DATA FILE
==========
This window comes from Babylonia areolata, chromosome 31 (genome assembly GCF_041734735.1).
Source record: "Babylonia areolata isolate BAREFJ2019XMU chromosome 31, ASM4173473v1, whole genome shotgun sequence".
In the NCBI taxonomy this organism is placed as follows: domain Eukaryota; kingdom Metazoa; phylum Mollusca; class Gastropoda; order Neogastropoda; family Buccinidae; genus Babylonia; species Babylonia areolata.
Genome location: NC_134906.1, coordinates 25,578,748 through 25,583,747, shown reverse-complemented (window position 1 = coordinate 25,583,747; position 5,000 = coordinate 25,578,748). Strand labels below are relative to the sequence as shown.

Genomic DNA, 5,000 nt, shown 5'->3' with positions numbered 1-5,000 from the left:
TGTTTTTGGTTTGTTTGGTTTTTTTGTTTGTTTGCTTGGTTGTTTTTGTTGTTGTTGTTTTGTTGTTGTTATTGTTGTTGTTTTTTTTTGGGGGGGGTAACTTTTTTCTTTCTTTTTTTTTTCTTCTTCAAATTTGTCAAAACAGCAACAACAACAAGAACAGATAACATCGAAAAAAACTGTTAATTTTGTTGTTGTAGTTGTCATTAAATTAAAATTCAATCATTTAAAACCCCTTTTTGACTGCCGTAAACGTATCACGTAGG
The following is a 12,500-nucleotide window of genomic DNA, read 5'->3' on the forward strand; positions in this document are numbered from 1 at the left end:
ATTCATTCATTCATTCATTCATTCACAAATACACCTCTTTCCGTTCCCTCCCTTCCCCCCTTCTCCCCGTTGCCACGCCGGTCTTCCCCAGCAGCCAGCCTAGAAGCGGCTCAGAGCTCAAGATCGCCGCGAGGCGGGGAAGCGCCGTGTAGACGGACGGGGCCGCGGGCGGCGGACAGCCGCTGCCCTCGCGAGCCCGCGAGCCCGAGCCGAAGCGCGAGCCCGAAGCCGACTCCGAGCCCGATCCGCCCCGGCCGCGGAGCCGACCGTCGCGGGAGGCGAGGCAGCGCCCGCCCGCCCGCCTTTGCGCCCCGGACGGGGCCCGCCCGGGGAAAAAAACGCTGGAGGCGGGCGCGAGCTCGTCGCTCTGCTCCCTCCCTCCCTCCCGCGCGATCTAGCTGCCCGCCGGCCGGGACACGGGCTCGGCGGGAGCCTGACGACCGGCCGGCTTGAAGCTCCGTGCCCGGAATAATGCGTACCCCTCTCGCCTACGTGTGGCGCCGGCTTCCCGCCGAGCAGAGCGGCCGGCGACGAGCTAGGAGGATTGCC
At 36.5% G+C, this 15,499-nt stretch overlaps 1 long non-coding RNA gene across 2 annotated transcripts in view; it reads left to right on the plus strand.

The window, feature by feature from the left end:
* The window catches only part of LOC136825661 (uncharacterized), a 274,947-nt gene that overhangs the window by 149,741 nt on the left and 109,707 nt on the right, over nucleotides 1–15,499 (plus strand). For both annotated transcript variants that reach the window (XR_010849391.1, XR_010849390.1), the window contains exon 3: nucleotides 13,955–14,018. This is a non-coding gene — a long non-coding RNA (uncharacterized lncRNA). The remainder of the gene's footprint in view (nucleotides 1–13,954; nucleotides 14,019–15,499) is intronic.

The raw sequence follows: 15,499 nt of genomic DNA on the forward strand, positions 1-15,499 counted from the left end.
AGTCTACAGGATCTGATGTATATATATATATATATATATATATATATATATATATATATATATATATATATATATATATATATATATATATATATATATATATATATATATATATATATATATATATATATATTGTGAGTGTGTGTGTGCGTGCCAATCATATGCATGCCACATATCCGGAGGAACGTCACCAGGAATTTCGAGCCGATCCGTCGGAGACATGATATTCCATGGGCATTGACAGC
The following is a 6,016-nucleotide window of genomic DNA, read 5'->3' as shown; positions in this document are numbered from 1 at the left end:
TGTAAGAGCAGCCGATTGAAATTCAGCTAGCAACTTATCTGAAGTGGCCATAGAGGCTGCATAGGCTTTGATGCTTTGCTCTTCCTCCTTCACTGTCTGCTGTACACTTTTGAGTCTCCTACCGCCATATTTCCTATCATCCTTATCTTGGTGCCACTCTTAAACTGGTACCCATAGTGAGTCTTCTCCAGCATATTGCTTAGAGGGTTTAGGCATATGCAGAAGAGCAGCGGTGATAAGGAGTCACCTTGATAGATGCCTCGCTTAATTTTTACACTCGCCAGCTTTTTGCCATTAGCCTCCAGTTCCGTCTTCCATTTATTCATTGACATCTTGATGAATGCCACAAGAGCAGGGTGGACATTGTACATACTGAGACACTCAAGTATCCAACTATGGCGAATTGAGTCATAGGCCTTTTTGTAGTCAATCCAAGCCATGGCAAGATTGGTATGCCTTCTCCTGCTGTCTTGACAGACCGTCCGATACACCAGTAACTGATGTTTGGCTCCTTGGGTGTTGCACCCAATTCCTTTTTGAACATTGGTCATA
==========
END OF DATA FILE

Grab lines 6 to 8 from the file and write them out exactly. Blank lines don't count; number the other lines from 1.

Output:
TGTTTTTGGTTTGTTTGGTTTTTTTGTTTGTTTGCTTGGTTGTTTTTGTTGTTGTTGTTTTGTTGTTGTTATTGTTGTTGTTTTTTTTTGGGGGGGGTAACTTTTTTCTTTCTTTTTTTTTTCTTCTTCAAATTTGTCAAAACAGCAACAACAACAAGAACAGATAACATCGAAAAAAACTGTTAATTTTGTTGTTGTAGTTGTCATTAAATTAAAATTCAATCATTTAAAACCCCTTTTTGACTGCCGTAAACGTATCACGTAGG
The following is a 12,500-nucleotide window of genomic DNA, read 5'->3' on the forward strand; positions in this document are numbered from 1 at the left end:
ATTCATTCATTCATTCATTCATTCACAAATACACCTCTTTCCGTTCCCTCCCTTCCCCCCTTCTCCCCGTTGCCACGCCGGTCTTCCCCAGCAGCCAGCCTAGAAGCGGCTCAGAGCTCAAGATCGCCGCGAGGCGGGGAAGCGCCGTGTAGACGGACGGGGCCGCGGGCGGCGGACAGCCGCTGCCCTCGCGAGCCCGCGAGCCCGAGCCGAAGCGCGAGCCCGAAGCCGACTCCGAGCCCGATCCGCCCCGGCCGCGGAGCCGACCGTCGCGGGAGGCGAGGCAGCGCCCGCCCGCCCGCCTTTGCGCCCCGGACGGGGCCCGCCCGGGGAAAAAAACGCTGGAGGCGGGCGCGAGCTCGTCGCTCTGCTCCCTCCCTCCCTCCCGCGCGATCTAGCTGCCCGCCGGCCGGGACACGGGCTCGGCGGGAGCCTGACGACCGGCCGGCTTGAAGCTCCGTGCCCGGAATAATGCGTACCCCTCTCGCCTACGTGTGGCGCCGGCTTCCCGCCGAGCAGAGCGGCCGGCGACGAGCTAGGAGGATTGCC